It's very British; I was continually irritated by the reiterations of Jim's feeling that "nice things are nicer than nasty things."  Duh!  Only the British eat seed cake when there's gateaux to be had.

Jim, whose last name is Dixon, is very irritating. He rarely does anything nice for anyone; in fact, he specializes in making other peoples' lives more difficult.  That can be funny, but at--what is, for me at least--a very low level, as in this passage:
"when publicly disagreeing with her husband for example, she was the only living being capable of making Dixon sympathize with him. It was rather annoying to hear how kind she'd been; it entailed putting tiresome qualifications on his dislike for her."

When another character finally asks Jim why he wants to teach medieval history in a college, he reveals himself to be the 1950's version of a slacker, one who had some choices but didn't care enough to make them:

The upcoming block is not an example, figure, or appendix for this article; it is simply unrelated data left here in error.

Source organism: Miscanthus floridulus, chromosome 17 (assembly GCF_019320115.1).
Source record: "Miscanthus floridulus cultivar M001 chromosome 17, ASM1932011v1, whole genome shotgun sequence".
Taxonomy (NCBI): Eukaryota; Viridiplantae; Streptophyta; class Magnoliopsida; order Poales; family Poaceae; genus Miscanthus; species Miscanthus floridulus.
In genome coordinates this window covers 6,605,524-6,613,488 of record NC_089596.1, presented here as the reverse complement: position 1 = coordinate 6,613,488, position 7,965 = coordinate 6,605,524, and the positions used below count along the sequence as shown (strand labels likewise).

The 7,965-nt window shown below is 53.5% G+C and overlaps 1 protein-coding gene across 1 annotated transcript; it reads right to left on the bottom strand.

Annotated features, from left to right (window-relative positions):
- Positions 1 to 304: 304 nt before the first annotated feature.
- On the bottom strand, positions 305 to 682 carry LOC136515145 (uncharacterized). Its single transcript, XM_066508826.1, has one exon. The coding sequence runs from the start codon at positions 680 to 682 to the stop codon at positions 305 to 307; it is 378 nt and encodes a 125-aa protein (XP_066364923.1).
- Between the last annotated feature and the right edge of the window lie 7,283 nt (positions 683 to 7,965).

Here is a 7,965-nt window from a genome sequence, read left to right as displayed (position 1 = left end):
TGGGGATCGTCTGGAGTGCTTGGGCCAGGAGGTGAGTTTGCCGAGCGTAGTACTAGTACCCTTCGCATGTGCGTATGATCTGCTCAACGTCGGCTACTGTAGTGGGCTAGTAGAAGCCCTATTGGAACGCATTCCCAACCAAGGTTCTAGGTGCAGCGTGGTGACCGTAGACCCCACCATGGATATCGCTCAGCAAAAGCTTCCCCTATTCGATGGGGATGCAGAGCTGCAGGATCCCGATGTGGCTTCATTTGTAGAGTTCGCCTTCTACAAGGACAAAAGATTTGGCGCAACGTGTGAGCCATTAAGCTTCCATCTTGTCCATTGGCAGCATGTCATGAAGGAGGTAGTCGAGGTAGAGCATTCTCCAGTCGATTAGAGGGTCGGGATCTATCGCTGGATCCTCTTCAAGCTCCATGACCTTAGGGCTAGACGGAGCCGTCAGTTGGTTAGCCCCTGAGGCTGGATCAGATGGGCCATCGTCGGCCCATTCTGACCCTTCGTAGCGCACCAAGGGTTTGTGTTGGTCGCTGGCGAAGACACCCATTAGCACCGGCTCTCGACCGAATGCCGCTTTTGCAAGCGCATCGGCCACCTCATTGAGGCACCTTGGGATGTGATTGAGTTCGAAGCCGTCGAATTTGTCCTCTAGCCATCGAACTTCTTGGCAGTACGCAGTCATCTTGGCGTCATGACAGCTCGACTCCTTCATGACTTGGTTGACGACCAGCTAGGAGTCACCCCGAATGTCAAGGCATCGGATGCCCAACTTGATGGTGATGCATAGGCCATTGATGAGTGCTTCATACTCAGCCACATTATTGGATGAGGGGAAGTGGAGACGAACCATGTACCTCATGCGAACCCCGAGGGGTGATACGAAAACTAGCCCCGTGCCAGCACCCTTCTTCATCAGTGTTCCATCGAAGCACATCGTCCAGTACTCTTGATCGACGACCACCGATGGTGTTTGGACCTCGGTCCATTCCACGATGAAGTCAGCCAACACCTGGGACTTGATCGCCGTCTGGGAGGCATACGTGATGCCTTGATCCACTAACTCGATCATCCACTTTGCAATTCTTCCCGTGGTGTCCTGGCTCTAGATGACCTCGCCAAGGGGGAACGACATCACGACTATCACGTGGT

"the reason why I'm a medievalist, as you call it, is that the medieval papers were a soft option in the Leicester course, so I specialized in them. Then when I applied for the job here, I naturally made a big point of that, because it looked better to seem interested in something specific. It's why I got the job instead of that clever boy from Oxford who mucked himself up at the interview by chewing the fat about modern theories of interpretation. But I never guessed I'd be landed with all the medieval stuff and nothing but medieval stuff."

Amis' comic genius, if you think he has any, lies in his ability to capture the small details of conversation that can make it so awkward and wearing, like when someone says a word wrong because he's thinking of another word and you start thinking about that instead of what he's said:
"'And I happen to like the arts, you sam.'